Officials at the Pakistan embassy in New Delhi declined to comment.
Trade between the two countries has historically been a sensitive subject. Under the South Asian Free Trade Area (Safta) agreement that came into effect in July 2006, free trade is permissible in all commodities, except those in a “negative list”.
But this arrangement was only partially implemented because Pakistan created a “positive” list of items that could be traded. In addition, trade by road is restricted to the Wagah-Attari border across Punjab and to 17 items from India.
India permits trade in all 5,400 items allowed under Safta, but has 1,120 items on a negative list and concessional duties are not applicable on these.
As a result, there are instances, according to commerce ministry officials, of India-manufactured products including automobiles being rerouted to Pakistan through Sharjah in the United Arab Emirates with a “Made in Sharjah” label.
Over the past few years, Pakistan has been adding to the positive list, which was gradually increased to 1,938 items as of August this year. This process received a boost with a change of government in Pakistan and growing economic concerns within that country over the impact of the global financial crisis.
“India is our neighbour and we are gradually liberalizing our bilateral trade,” Pakistan federal minister of commerce Ahmad Mukhtar said while presenting Pakistan’s trade policy in July. He allowed 136 more items to be traded, both by road and rail.
“Cheaper raw material sourced from India would make our exports more competitive in international markets,” Mukhtar said. “Although the list is being issued separately, I may mention that we are allowing import of diesel and fuel oil from India, because it will be cheaper due to the difference in transportation cost. This will also help us to address our global trade deficit.”
According to the Indian commerce ministry official, this would provide an opportunity for India, which exports $12 billion (Rs58,560 crore) of petroleum products annually. “The annual demand by Pakistan is $4 billion (of petroleum products). All of this can be met by India theoretically.”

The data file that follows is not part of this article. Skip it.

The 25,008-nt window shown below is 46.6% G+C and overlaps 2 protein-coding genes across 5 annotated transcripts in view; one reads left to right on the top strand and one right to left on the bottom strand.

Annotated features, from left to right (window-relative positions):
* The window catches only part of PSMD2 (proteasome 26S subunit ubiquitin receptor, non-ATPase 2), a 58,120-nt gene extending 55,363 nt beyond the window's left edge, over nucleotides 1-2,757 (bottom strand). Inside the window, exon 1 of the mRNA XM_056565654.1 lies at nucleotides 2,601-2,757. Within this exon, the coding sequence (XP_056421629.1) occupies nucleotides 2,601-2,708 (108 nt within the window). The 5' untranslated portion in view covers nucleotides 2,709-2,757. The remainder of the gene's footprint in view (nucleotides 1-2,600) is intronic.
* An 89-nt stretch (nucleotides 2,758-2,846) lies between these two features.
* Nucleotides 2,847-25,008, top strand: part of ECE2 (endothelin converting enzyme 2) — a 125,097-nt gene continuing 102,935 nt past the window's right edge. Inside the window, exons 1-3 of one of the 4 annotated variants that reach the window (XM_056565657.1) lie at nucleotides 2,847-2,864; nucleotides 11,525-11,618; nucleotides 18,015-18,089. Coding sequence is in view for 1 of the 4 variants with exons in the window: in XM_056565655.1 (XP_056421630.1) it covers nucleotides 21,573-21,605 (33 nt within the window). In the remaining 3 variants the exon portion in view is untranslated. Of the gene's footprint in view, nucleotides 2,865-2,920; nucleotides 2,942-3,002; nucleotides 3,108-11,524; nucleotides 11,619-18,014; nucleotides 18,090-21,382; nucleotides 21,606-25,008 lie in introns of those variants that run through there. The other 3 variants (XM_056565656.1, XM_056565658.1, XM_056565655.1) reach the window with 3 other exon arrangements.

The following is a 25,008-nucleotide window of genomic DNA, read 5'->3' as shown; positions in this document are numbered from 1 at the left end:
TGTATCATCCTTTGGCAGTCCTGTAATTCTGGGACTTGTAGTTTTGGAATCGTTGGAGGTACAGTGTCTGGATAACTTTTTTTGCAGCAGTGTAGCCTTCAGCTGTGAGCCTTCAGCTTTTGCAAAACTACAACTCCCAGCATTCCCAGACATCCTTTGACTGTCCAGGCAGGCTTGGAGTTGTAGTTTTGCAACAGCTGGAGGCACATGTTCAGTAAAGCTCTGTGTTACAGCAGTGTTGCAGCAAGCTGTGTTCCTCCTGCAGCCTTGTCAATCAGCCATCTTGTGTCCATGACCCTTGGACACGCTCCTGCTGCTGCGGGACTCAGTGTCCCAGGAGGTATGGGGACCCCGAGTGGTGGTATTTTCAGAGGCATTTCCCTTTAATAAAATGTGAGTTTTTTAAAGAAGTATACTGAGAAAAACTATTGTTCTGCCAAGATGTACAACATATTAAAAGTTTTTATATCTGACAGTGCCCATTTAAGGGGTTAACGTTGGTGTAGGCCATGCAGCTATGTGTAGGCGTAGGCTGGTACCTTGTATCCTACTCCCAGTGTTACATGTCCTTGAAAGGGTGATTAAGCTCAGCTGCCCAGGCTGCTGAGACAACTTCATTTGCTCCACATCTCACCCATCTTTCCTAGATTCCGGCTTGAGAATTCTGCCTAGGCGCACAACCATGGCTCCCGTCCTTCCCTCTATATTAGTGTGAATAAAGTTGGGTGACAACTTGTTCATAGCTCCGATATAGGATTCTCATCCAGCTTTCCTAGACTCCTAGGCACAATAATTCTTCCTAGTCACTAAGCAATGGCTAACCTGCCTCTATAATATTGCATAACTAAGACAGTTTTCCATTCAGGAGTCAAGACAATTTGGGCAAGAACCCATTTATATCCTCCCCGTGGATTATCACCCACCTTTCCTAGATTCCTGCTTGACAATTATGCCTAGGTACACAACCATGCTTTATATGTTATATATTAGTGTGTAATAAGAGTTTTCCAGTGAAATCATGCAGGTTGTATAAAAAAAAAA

Bilateral commerce between the countries has grown in recent years, with two-way trade amounting to $2.231 billion in 2007-08 — or 0.54% of India’s total trade turnover — from $344.59 million in 2003-04.
The cross-LoC trade pact is to be followed up with the two countries adding another road route in Punjab and allowing trade through a rail link between Khokrapar in Sind and Munabao in Rajasthan; in addition,
Pakistan is likely to lift the restrictions on commodities traded at the Wagah-Attari border.
Internal Kashmiri politics are intertwined with the decision to permit LoC trade. According to Suba Chandran, Kashmiri separatist leader Syed Ali Shah Geelani, who was at the forefront of the recent protests, and various militant groups in the valley, are against cross-LoC interaction.
“These groups have a hold over civil society in Kashmir and trade will reduce the hold of extremist elements,” he said.
Although a working group on cross-LoC interaction had earlier suggested the need for such trade as a legitimate aspiration of the Kashmiris and minister of state for commerce and industry Jairam Ramesh had promised in March this year to allow it within 90 days, implementation had stalled until the recent spate of protests.
The argument that trans-LoC trade could dilute the Kashmir issue is fallacious, said Islamabad-based political analyst Ershad Mahmud.
“The argument...is similar to arguments made by leaders in the Pakistan part of Kashmir between 1950 and 1970 that a democratic government in the region would dilute the issue,” he said.
“Instead, democracy has only ensured public participation in state affairs and kept the issue alive. Similarly trade will transform the conflict from armed struggle into a political movement for lasting settlement,” he said.
Graphics by Ahmed Riza Khan / Mint